Why Does God Allow the Devil to Live? (and a Couple Other Good Questions)

A friend of mine posted these questions, which her children had asked her, on Facebook today.  They were such good questions, and they struck me as the kind of questions people are asking at every age–certainly not just in childhood. I humbly submitted my response (which were written for kids, mind you), and I share that now with you.

The questions:

  • Why did God just not send Satan to death?
  • Why didn’t God just restart the world?
  • God knew that Satan was going to keep doing bad stuff so why didn’t He just put him in a cage or something?
  • Why did God create Satan if He knew he’d do bad things?

My response:

The Bible answers these questions, but not always exactly in the way we would like! There are three perspectives the Bible offers to the question.

First, God is God, and His ways are not our ways. We know He is good, but He is also WAY smarter than we are (obviously! He’s GOD!). Romans 9:20 says “But who are you, a mere man, to talk back to God?” In other words, at some point we just have to trust Him, that He knows what He’s doing!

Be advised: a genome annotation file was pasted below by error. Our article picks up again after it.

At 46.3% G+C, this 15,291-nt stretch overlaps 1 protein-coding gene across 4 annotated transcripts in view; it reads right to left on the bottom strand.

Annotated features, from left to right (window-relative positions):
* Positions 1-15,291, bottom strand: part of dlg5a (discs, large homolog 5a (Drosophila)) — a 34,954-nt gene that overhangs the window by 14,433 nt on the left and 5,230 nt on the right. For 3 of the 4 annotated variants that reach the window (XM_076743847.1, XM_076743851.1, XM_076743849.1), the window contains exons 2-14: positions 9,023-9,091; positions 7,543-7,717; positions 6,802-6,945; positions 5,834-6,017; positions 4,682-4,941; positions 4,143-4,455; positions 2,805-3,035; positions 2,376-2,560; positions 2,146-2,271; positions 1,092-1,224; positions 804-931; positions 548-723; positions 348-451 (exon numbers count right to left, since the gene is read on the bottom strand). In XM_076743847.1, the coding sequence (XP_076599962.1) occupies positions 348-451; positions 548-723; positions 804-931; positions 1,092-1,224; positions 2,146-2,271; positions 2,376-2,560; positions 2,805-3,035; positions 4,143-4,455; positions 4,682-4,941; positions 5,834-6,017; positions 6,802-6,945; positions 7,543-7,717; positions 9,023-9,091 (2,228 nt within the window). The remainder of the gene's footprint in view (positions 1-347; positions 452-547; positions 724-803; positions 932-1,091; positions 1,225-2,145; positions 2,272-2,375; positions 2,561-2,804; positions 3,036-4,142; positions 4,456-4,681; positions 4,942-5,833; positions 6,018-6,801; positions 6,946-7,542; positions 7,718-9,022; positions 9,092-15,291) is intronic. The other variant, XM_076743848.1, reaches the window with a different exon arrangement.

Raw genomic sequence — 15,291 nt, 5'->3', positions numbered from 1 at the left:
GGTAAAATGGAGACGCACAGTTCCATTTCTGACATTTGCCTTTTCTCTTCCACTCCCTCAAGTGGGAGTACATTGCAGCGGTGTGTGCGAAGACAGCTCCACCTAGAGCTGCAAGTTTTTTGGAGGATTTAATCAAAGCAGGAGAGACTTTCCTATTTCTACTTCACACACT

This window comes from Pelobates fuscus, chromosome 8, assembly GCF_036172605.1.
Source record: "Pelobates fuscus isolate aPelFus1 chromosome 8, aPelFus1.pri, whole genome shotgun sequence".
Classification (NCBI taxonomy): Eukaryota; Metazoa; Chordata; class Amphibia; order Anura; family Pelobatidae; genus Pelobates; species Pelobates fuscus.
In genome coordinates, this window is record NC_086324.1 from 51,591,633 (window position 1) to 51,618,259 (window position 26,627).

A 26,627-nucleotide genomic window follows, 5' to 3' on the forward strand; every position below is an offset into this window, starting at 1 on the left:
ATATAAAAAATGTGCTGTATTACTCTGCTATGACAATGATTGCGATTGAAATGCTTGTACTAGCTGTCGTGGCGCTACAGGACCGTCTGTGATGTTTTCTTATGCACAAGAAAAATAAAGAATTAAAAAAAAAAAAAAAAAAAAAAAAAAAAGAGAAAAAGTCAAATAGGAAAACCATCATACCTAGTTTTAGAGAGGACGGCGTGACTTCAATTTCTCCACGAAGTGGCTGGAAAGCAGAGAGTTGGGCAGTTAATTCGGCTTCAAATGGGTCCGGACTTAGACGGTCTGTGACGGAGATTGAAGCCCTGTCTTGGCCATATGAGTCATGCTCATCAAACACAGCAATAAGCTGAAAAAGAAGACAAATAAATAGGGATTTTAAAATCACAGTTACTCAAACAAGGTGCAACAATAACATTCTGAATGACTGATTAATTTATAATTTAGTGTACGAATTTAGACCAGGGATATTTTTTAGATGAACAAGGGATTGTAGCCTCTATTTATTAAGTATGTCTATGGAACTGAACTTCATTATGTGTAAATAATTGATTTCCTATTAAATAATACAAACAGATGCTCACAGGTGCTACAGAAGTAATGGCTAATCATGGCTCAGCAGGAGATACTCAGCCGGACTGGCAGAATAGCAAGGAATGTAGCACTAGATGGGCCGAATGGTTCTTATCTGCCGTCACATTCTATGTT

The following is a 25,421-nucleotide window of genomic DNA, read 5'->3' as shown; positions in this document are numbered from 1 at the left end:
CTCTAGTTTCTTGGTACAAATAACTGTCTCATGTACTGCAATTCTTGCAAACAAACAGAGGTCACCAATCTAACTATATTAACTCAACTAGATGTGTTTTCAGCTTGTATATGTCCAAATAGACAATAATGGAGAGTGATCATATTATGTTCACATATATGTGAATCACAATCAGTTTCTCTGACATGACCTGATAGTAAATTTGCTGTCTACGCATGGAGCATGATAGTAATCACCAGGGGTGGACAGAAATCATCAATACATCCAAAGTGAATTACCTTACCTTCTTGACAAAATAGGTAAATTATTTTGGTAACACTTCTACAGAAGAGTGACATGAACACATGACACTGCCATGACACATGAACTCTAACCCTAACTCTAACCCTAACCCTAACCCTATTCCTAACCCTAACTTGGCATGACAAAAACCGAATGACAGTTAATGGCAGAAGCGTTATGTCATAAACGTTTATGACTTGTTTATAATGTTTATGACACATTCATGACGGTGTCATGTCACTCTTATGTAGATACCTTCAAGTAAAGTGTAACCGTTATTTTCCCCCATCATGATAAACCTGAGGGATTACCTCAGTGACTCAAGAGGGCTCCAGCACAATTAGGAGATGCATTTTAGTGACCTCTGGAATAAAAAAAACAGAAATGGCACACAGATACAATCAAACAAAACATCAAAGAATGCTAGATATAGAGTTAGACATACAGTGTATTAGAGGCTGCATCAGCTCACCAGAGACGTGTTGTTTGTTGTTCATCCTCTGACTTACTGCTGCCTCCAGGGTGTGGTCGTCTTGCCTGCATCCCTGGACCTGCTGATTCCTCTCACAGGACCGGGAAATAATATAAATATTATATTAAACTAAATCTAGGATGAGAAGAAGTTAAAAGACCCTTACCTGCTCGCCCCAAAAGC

Second, God is so GOOD, that He has a plan to make everything work out for good. He has already planned it out ahead of time. He has even planned it so that, when bad people or spirits (like the devil) choose to do evil things, God makes those bad things work out for good in the end. That’s pretty amazing, right? Romans 8:28 says that, “We know that all things work together for the good of those who love God, who are called according to his purpose.” In Genesis 50:20, Joseph tells his brothers (who had been super evil to him), “You meant it for evil, but God meant it for good!” The worst thing that ever happened was when the Son of God, who had NEVER done ANYTHING wrong, was killed. Satan probably thought he had won–that he had beaten God! But God used that terrible sin to save all His people! The joke’s on the devil, because Jesus wins every time!